Nail pigmentation caused by hydroxyurea: Report of 9 cases

Department of Dermatology, Ospedale S. Giovanni de Dio, University of Cagliari, Via Ospedale 54, 09124-Cagliari, Italy.
Journal of the American Academy of Dermatology (Impact Factor: 4.45). 08/2002; 47(1):146-7. DOI: 10.1067/mjd.2002.120910
Source: PubMed


We report a series of 9 patients, 6 men and 3 women, who presented nail hyperpigmentation arising between 6 and 24 months from the start of hydroxyurea therapy. The most commonly observed clinical pattern was that of longitudinal melanonychia. In only 1 patient, who was affected in all 20 nails, we observed longitudinal melanonychia, diffuse melanonychia, and hyperpigmentation of the skin.

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    • "Longitudinal bands are the most common pattern, while transverse melanonychia is probably related to intermittent courses of chemotherapy , due to the direct toxic effect on the nail matrix. These changes have been variably related to genetic predisposition, the toxic effect of hydroxyurea on the nail bed and matrix, photosensitization , and focal stimulation of melanocytes at the matrix level [29] [30]. Cutaneous ulcers during HU therapy, firstly described by Stahl and Silber in 1985 [31], are still today a poorly recognized side effect of this drug, despite them alone accounting for 30% of all dermatologic adverse events reported to the manufacturer worldwide [1]. "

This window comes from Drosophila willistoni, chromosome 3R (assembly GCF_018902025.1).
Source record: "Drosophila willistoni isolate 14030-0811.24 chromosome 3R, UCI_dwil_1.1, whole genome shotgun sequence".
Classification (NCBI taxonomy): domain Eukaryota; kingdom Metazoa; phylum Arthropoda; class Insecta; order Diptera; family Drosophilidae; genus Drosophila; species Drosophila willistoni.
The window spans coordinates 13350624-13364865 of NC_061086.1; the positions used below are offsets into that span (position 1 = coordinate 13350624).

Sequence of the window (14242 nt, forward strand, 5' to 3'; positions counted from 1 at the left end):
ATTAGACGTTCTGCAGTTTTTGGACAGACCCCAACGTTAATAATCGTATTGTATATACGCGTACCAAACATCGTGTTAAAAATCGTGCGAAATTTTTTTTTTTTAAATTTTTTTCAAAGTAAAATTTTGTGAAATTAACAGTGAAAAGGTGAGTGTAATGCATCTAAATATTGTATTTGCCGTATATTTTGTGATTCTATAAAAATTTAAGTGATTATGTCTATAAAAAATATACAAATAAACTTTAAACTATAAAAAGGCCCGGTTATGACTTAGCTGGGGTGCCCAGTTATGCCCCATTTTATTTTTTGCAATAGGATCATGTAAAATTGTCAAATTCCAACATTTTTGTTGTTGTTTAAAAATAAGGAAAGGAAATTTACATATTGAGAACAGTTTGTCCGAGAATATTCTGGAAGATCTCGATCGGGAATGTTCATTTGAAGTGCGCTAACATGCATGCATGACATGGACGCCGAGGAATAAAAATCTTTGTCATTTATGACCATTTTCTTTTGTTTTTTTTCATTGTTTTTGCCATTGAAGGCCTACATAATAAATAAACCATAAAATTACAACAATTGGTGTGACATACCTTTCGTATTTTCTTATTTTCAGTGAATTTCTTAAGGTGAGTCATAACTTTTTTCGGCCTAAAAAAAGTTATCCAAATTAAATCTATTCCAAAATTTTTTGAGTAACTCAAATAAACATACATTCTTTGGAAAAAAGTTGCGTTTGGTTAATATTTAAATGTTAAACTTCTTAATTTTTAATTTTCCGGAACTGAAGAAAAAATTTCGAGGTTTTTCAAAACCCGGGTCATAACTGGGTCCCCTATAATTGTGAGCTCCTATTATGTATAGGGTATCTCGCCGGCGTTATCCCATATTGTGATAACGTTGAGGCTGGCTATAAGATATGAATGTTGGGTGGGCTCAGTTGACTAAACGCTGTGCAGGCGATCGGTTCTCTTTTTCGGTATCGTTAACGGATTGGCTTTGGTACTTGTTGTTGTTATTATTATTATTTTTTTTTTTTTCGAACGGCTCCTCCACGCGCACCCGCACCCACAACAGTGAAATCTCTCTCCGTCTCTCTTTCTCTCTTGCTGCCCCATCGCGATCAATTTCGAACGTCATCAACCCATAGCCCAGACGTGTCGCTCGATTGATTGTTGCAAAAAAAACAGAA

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    ABSTRACT: Hydroxyurea is an antitumoral drug mainly used in the treatment of Philadelphia chromosome-negative myeloproliferative syndromes and sickle-cell disease. Ulcers represent a rare but severe long-term adverse effect of hydroxyurea therapy. Hydroxyurea-induced ulcers are often multiple and bilateral, typically developing in the perimalleolar region, although any cutaneous district is potentially affected. They generally look small, well-defined, shallow with an adherent, yellow, fibrinous necrotic base. A constant finding is also an extremely intense, treatment-resistant pain accompanying these ulcerations. Withdrawal of the drug generally leads to spontaneous healing of these lesions. Care providers tend to show insufficient awareness of this highly debilitating cutaneous side effect, and late or missed diagnoses are frequent. Instead, regular dermatologic screening should be performed on hydroxyurea-treated patients. This article will present a comprehensive review of indexed case reports and clinical studies, followed by a discussion about treatment options aiming at increasing knowledge about this specific topic.

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    ABSTRACT: This article reviews the different nail symptoms produced by drugs. Drug-induced nail abnormalities may result from toxicity to the matrix, the nail bed or the periungual tissues. The most common symptoms include Beau's lines/onychomadesis, melanonychia, onycholysis, and periungual pyogenic granulomas. Nail changes usually affect several nails and in most cases are asymptomatic. Drugs that most frequently produce nail abnormalities include retinoids, indinavir, and cancer chemotherapeutic agents. In this article, we also include nail adverse effects as a result of radiotherapy since they are commonly observed in clinical practice.
    American Journal of Clinical Dermatology 02/2003; 4(1):31-7. DOI:10.2165/00128071-200304010-00004 · 2.73 Impact Factor
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